So much for prologues. If you intend to pursue “conventional” publication, remember that the majority of editors frown upon them. If you decide to “go indie,” there’s still reason for caution. You want readers; more, you want those readers to finish the book. If they don’t, how likely are they to purchase your next book – or, God help us all, this one’s sequel?

     Best of luck.

     (Cross-posted to my fiction promotion site.)

Sunday, November 27, 2016

Beware: Cancerous Lump!

     The political news is becoming repetitive, and I already have a problem with repeating myself, so for today I’ll rule it out of bounds. But really, what does that leave for my Gentle Readers, many of whom are as hungry for fresh material as I always am?

     Fiction, perhaps.

     In your fiction reading, have you ever run into a passage that reads like a segment cut and pasted out of an encyclopedia, or perhaps a geography text? Perhaps something like the following:

     At last, after eleven years of traveling at trans-light seven, the Earth colonists had arrived at the planet his grandfather, Emilio Nandez, had discovered almost a century ago. Suspecting conditions on the planet were favorable for life, Emilio had convinced the Colonization Alliance of Independent Nations to send an auto-ship on a scouting mission. What the ship found exceeded even Emilio’s wildest dreams.
     Even though the planet had one small continent above sea level, it offered an interesting geological formation: a huge fissure that split the continent in half. Millions of years ago, the planet’s tectonic plates had formed a mountain range, leaving two valleys on either side. Dark green moss covered the thousands of canyons of the planet’s large valley, which was thousands of kilometers in length and stretched for hundreds of kilometers in width.
     Rivers, some a kilometer or more wide, and others narrow enough for a man to jump across, ran through the canyons, which split off from the large valley like branches on a tree. Spectacular waterfalls fell thousands of feet to the valley below.

     Behold, in all its dread beauty, the expository lump.

     What’s above is only half of the lump. It goes on for two more long paragraphs: approximately 400 words in toto. I simply haven’t the patience to type out the rest. It’s one of the most egregious cases I’ve seen lately...and it’s from a writer who prides himself on his writing and will tell you so.

     Anyone can fall into this trap. I certainly have. It had to be pointed out to me by a crack editor. It was a harsh but quite necessary lesson of a fundamental sort:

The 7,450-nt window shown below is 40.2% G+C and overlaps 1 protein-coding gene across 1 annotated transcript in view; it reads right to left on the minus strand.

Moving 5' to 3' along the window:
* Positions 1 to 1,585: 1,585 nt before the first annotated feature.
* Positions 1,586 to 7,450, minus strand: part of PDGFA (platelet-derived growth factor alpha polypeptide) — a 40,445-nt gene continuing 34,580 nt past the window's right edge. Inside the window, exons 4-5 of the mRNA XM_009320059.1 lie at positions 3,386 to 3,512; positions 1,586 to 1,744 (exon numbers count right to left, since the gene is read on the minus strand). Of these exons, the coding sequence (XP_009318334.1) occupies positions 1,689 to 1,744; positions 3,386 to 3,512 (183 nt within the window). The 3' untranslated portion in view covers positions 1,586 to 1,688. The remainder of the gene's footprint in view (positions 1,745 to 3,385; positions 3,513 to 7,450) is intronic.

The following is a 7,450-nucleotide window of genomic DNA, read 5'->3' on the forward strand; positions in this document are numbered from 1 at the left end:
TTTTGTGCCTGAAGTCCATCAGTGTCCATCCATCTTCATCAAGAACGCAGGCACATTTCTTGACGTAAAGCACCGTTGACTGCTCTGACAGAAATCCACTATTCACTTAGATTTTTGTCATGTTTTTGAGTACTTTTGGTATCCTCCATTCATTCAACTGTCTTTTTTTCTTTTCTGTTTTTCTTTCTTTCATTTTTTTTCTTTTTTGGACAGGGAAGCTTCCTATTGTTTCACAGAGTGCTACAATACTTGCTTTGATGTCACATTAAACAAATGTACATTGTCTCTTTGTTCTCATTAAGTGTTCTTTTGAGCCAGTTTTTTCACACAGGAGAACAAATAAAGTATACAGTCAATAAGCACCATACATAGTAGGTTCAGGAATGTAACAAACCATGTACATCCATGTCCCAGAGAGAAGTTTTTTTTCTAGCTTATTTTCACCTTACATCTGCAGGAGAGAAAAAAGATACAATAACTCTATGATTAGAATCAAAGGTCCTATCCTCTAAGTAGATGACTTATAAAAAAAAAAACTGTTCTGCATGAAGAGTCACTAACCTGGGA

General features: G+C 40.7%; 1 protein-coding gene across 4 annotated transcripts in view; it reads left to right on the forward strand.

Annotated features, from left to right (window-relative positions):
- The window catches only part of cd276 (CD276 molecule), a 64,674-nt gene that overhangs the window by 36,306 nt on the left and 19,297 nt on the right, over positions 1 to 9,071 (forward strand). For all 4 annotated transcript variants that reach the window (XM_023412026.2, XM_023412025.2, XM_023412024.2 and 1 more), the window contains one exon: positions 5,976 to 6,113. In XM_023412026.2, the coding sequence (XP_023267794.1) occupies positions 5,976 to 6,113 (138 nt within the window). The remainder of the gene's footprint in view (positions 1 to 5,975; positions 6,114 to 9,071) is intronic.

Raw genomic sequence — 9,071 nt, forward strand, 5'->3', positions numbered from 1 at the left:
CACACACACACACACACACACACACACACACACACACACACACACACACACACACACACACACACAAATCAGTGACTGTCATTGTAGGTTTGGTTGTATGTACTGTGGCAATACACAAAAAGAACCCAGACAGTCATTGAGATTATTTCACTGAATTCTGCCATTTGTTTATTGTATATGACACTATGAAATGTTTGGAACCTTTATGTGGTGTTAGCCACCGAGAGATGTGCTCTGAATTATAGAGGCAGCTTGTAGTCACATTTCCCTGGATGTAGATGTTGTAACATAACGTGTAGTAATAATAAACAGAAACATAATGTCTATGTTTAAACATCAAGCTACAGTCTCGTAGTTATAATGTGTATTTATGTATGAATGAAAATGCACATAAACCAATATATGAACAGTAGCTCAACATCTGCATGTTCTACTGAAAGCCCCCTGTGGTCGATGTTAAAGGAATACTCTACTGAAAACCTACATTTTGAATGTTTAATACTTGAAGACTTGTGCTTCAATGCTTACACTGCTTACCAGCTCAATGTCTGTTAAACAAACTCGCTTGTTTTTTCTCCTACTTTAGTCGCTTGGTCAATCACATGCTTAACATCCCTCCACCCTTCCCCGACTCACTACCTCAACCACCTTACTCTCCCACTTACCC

The reader is there for an emotional journey.

     The writer’s fascination with his imaginings (or his skill with words) is of no importance to the reader. The reader is there to experience events and changes in the lives of your characters, especially your protagonists. This flows from the never-too-often repeated Two Great Commandments of Fiction:

     1. The raw material of fiction is people.
     2. The essence of story is change.

     A landscape can be attractive, but what’s more important to the fiction reader is how the viewpoint character reacts emotionally (if he does) to the landscape. The backstory events of a novel can be critically important, but again, what really matters is how they influence the viewpoint character as he remembers them in the context of some significant story-time event.

     When a writer departs from the lives of his characters for a sizable expository lump, he risks causing the reader to disaffiliate himself from the characters – in other words, to lose his reason for reading the story. No matter how important the facts being conveyed in the lump, it’s a bad bargain. It risks a reader reaction so deadly that it’s usually referred to by its acronym: MEGO, or “Mine eyes glazeth over.”

     As if more were necessary, the innate dynamic of the expository lump, like all cancers, is to expand. The lump swells; the reader’s distance from the characters’ story-time lives and events tends to grow. The narrative loses focus from being drowned in exposition.

     The lethal power of the expository lump is one of the reasons for Elmore Leonard’s famous advice about descriptive passages:

Avoid writing passages the reader will be tempted to skip.

     Long descriptions of physical settings are the most obvious kind. Backstory exposition is just as poisonous to reader involvement, though often less obvious. There are other temptations toward the creation of an expository lump, but these are the most important ones.

     If you’ve ever encountered the fiction writer’s maxim “Show, don’t tell,” it’s advice that should immediately warn a storyteller away from such lumps. At the very least, he should be ready to recognize them when he rereads his own work. A number of indie writers I’ve encountered recently seem never to have heard that maxim. A pity.

     As a writer of fiction, your principal task is to engage the reader’s emotions and take him for a dramatic ride. No matter how charmed you might be by the factual details of the setting you’ve imagined, your reader will stay with you – if he does – because of the drama you depict. Drama is about emotion, and emotion stems from the changes in your characters’ lives. It can be found nowhere else.

     [Cross-posted at my fiction promotion site.]